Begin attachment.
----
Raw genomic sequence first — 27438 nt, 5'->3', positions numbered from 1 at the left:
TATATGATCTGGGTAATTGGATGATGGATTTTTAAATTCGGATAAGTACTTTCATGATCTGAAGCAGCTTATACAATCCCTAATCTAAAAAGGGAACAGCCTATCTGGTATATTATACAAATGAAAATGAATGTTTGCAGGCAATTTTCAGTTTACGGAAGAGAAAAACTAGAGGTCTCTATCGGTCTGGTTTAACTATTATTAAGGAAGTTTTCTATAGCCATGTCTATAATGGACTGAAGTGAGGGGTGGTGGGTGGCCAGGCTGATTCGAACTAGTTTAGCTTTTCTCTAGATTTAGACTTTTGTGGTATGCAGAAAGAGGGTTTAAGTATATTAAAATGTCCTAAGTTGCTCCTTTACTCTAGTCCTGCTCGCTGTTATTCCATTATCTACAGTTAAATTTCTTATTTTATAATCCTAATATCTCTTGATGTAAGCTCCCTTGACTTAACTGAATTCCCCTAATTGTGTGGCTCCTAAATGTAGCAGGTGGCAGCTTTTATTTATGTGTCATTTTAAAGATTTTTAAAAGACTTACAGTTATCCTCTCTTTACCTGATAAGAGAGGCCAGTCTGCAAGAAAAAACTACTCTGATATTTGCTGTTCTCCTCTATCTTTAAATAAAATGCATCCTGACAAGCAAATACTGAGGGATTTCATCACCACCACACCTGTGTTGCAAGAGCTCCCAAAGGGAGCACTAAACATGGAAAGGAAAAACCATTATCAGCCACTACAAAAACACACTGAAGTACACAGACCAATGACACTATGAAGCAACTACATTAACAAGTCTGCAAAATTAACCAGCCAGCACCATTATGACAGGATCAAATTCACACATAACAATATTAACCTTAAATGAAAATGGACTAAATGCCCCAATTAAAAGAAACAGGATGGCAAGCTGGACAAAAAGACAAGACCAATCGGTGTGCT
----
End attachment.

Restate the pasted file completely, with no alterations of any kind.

Raw genomic sequence first — 27438 nt, 5'->3', positions numbered from 1 at the left:
TATATGATCTGGGTAATTGGATGATGGATTTTTAAATTCGGATAAGTACTTTCATGATCTGAAGCAGCTTATACAATCCCTAATCTAAAAAGGGAACAGCCTATCTGGTATATTATACAAATGAAAATGAATGTTTGCAGGCAATTTTCAGTTTACGGAAGAGAAAAACTAGAGGTCTCTATCGGTCTGGTTTAACTATTATTAAGGAAGTTTTCTATAGCCATGTCTATAATGGACTGAAGTGAGGGGTGGTGGGTGGCCAGGCTGATTCGAACTAGTTTAGCTTTTCTCTAGATTTAGACTTTTGTGGTATGCAGAAAGAGGGTTTAAGTATATTAAAATGTCCTAAGTTGCTCCTTTACTCTAGTCCTGCTCGCTGTTATTCCATTATCTACAGTTAAATTTCTTATTTTATAATCCTAATATCTCTTGATGTAAGCTCCCTTGACTTAACTGAATTCCCCTAATTGTGTGGCTCCTAAATGTAGCAGGTGGCAGCTTTTATTTATGTGTCATTTTAAAGATTTTTAAAAGACTTACAGTTATCCTCTCTTTACCTGATAAGAGAGGCCAGTCTGCAAGAAAAAACTACTCTGATATTTGCTGTTCTCCTCTATCTTTAAATAAAATGCATCCTGACAAGCAAATACTGAGGGATTTCATCACCACCACACCTGTGTTGCAAGAGCTCCCAAAGGGAGCACTAAACATGGAAAGGAAAAACCATTATCAGCCACTACAAAAACACACTGAAGTACACAGACCAATGACACTATGAAGCAACTACATTAACAAGTCTGCAAAATTAACCAGCCAGCACCATTATGACAGGATCAAATTCACACATAACAATATTAACCTTAAATGAAAATGGACTAAATGCCCCAATTAAAAGAAACAGGATGGCAAGCTGGACAAAAAGACAAGACCAATCGGTGTGCT